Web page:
The second hook starts with “I want you to be alive, You don’t gotta die today, You don’t gotta die.” The song moves from a place of darkness to a place of support. When someone expresses suicidal thoughts, it is critical to not dismiss their feelings or minimize the weight of the issues preventing them from wanting to live. The Center for Disease control list death by suicide as the number 1 cause of death in the 15-19 age group. According to the National Data on Campus Suicides, “1 in 12 college students have written down a suicide plan as a result of stresses related to school, work, relationships, social life, and still developing as a young adult.”

John Draper, Director of the National Suicide Prevention Lifeline, in an interview talked about the impact the song is already having. Draper said: “The impact has been pretty extraordinary. On the day the song was released, we had the second-highest call volume in the history of our service. Overall, calls to the hotline are up roughly 33% from this time last year.” via CNN

“I finally want to be alive, I don’t want to die today, I don’t want to die” are the lyrics and the tone in which the songs end. Then, it leads into an incredibly woke statement by Logic, and here is a sample:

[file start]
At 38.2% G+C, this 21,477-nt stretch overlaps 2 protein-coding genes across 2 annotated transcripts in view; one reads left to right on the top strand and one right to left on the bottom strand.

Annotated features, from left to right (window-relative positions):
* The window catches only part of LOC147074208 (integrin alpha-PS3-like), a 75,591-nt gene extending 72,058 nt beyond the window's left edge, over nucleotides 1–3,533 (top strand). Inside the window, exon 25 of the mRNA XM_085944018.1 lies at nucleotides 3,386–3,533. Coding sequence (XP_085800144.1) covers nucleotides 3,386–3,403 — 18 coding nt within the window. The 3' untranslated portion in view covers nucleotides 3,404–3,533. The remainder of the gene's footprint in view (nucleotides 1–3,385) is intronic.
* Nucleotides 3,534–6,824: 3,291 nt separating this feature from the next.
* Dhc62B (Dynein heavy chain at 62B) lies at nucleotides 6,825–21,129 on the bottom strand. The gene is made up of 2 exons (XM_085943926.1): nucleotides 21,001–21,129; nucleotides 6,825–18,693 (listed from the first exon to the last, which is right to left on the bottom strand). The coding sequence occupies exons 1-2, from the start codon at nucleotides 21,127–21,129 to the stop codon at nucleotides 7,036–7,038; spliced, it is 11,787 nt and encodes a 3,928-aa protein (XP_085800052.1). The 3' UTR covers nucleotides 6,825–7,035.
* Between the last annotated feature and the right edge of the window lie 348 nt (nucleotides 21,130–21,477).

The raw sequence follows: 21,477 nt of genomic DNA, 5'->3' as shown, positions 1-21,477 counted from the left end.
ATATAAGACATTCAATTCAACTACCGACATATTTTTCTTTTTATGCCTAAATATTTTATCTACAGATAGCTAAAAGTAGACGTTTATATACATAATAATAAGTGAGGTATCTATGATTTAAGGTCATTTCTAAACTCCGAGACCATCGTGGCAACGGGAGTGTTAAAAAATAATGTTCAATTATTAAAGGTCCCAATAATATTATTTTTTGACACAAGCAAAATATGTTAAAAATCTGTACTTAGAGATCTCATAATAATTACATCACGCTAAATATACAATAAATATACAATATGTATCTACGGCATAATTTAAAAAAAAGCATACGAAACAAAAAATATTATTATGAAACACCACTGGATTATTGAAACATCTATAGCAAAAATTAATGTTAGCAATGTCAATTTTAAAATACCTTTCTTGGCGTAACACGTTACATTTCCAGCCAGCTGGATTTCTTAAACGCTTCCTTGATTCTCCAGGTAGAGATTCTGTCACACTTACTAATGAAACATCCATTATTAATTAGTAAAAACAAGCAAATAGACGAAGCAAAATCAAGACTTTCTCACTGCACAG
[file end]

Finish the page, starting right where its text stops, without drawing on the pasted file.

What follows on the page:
“I am here to fight for your equality because I believe that we are all born equal, but we are not treated equally at that is why we must fight!” – Logic VMAs

The trend for suicide deaths is on an upward climb. A 2015 study by the Center for Disease Control state there were twice as many suicides than homicides in the United States. It’s time we end the stigma and myths surrounding suicide attempt survivors “doing it for the attention.” Suicidal thoughts may be an ongoing struggle instead of a one-off event to prevent. In this case, we need to arm loved ones and at risk individuals with information as well as tools and resource to manage their mental health status.

Suicide Warning Signs

Another useful resource is the Crisis Text Line in which users can send a text to a trained counselor and typically receive a response within 5 minutes. Texters can begin by texting “START to 741741” to get connected.

Mental Health providers and practitioners are always looking for ways to connect and reach those most at risk for suicidal and self-harming behaviors, and pop culture often has a direct connection to those who are the most vulnerable. Unfortunately, a recent study identified a link between 13 Reasons Why and suicidal thoughts in which it found “queries about suicide and how to commit suicide spiked in the show’s wake.”

However, unlike Netflix’s “13 Reasons Why“, this song is already showing that it will have the opposite effect by increasing queries and online searches about the National Suicide Prevention Hotline. If you have not seen this powerful VMA performance, I urge you to check it out.

Continue Reading

Entertainment

What “Bachelor in Paradise” Can Teach Us About Working With Young Black Men

Published

on

A young Black man sitting on a couch, talking to a TV show host